Once upon a time, I lived in Los Angeles, and during those years spent there, I’ve come across multiple people who have gone on to make incredible strides in Hollywood. Among them include Lena Waithe, who made history this week as the first Black woman to win an Emmy for writing a TV comedy series. As someone who knows Lena personally and can recall times in which she outlined her goals, it’s warming to see someone not only achieve their goals but change the world in the process.
Regardless of any personal affiliation, though, we share dueling identities as writers who happen to be Black and who also happen to not be straight. No matter how influential Black queer people have been to the pop cultural zeitgeist, all too often are we relegated to the sidelines. That is, if we’re even visible at all.
In both media and entertainment, Black folks are told that our stories are niche. We are told in ways both subtle and blunt that the hues of our skin make us automatically limited in who we can reach with our art. We are encouraged, if not commanded, to diminish who we are under the notion that we ought to be more accommodating of the dominant culture. The working theory is that is how we win. However, those same people we are pressed to appease rarely, if ever, bother to afford us the same consideration in their works.
That’s what makes Lena’s win all the more joyous. In the “Thanksgiving” episode of Master of None, Lena wrote from her experience as a Black queer woman. There was no nod to the white gaze. There was no forced effort to tell her story in a way that suggests it speaks for all Black queer people. Lena got to simply just be, and by being so, made so many of us who share her experience feel seen. I wonder if I will ever reach the story of a happy ending with my mother that Lena did in that episode, but even if I fail to do so, I’m encouraged by the fact that there is a greater chance more of us get to tell our stories in a similar fashion.
While I am careful not to place so much reverence in institutions that traditionally don’t value non-white art as they should, I do salute them when they hold up to the values they purport to go by. It is a starting point worth acknowledging.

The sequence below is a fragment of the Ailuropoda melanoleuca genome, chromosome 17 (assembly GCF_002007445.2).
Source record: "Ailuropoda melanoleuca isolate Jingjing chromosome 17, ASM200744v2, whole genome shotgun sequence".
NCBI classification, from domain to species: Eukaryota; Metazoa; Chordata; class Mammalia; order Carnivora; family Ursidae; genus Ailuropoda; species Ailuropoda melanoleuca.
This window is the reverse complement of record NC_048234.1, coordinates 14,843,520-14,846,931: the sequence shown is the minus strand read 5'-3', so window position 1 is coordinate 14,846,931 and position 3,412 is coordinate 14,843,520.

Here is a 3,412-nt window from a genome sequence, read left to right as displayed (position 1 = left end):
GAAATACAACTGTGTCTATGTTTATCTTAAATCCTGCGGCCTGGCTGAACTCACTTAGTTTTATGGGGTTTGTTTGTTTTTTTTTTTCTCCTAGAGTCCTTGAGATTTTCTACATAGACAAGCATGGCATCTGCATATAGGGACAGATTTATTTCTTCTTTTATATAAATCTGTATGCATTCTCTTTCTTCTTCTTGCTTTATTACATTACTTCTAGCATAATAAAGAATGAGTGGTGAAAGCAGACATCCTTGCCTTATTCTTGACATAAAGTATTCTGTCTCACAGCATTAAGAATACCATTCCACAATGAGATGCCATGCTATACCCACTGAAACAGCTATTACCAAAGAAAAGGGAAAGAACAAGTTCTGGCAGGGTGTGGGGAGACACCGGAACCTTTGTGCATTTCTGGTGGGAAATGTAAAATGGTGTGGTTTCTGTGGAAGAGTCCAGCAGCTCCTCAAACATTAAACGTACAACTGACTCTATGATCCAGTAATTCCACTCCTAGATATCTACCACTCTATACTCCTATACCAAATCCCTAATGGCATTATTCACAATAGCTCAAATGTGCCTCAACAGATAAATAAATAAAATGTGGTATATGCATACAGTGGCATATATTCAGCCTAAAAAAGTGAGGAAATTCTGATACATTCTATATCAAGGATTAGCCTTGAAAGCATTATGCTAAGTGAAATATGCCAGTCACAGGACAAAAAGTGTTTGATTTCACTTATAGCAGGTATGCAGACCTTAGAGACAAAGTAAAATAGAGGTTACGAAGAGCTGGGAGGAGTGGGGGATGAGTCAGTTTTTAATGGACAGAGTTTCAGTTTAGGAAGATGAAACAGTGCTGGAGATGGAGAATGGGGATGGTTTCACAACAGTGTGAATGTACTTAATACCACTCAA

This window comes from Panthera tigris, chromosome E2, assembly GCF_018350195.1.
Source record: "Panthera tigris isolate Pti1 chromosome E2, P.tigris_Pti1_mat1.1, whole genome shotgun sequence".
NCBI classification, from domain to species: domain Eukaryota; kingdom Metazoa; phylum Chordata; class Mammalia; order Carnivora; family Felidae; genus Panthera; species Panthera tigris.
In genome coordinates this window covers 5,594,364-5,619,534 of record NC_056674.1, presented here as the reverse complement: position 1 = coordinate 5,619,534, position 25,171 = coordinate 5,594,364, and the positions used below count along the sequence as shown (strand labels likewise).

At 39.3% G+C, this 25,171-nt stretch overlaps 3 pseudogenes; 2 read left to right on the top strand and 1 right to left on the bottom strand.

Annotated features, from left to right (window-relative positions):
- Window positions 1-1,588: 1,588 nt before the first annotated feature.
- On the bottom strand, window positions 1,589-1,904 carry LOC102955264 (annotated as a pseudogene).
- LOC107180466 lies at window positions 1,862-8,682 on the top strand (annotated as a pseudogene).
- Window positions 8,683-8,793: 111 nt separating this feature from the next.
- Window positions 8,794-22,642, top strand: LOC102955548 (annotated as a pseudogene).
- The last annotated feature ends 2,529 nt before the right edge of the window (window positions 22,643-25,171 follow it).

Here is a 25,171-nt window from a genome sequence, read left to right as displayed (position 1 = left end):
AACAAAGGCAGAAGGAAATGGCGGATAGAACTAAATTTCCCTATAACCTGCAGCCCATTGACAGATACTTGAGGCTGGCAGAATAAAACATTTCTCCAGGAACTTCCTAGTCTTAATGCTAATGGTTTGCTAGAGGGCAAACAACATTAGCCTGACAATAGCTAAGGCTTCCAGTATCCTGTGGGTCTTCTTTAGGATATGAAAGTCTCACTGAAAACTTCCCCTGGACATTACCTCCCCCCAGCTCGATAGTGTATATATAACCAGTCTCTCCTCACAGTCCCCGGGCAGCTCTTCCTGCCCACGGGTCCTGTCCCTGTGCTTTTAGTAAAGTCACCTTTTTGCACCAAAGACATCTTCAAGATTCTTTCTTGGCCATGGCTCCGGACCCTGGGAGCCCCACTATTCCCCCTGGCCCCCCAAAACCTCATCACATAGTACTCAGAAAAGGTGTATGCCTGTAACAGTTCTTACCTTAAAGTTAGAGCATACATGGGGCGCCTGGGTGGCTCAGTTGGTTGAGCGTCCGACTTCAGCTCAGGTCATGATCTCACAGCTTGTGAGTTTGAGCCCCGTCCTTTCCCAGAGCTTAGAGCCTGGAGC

Speaking with The Daily Beast about her win, Lena said: “I want to create a show where a black gay woman is the lead, where she is the protagonist, she is the person whom we are following. That is still yet to be done. I have faith. I hope we can make it happen, we still don’t have that. We don’t have a show where a queer brown male person is the lead.”
It’s time for this to happen. May her win help make that show a reality already. It’s frustrating that it hasn’t happened already. That said, as maddening as it is, it’s also unsurprising.
Presently, I am consuming copious amounts of caffeine as I race to finish my forthcoming first book, I Can’t Date Jesus. As excited as I am about this journey and what’s to come once I finally share my story with the world, it is hard to shake how difficult it was to convince publishers that being Black and gay and not presenting a narrative of what they think that means, did not automatically make me a pariah to success. I’ve had editors, both Black and white alike, insinuate, if not flat out state, that daring to be both Black and gay make me a hard sell. My goal, simply put, is to prove each and every one of those motherfuckers wrong.
Lena’s win, much like Moonlight winning Best Picture at the Academy Awards earlier this year, is a reminder of the possibilities that small minded people with misguided prejudices feel are improbable. The experiences we have as Black lesbians, gays, bisexuals, transgender men and women, and those who identify as queer, questioning, intersex, asexual, agender, or aromantic are no less relevant or commercially viable as those cis gendered, straight, and white.
As Lena noted in her Emmy acceptance speech, “The things that make us different, those are our superpowers.” Now all we need is more chances to share our powers across the platforms they deserve to be displayed on. The more, the merrier; the sooner, the better.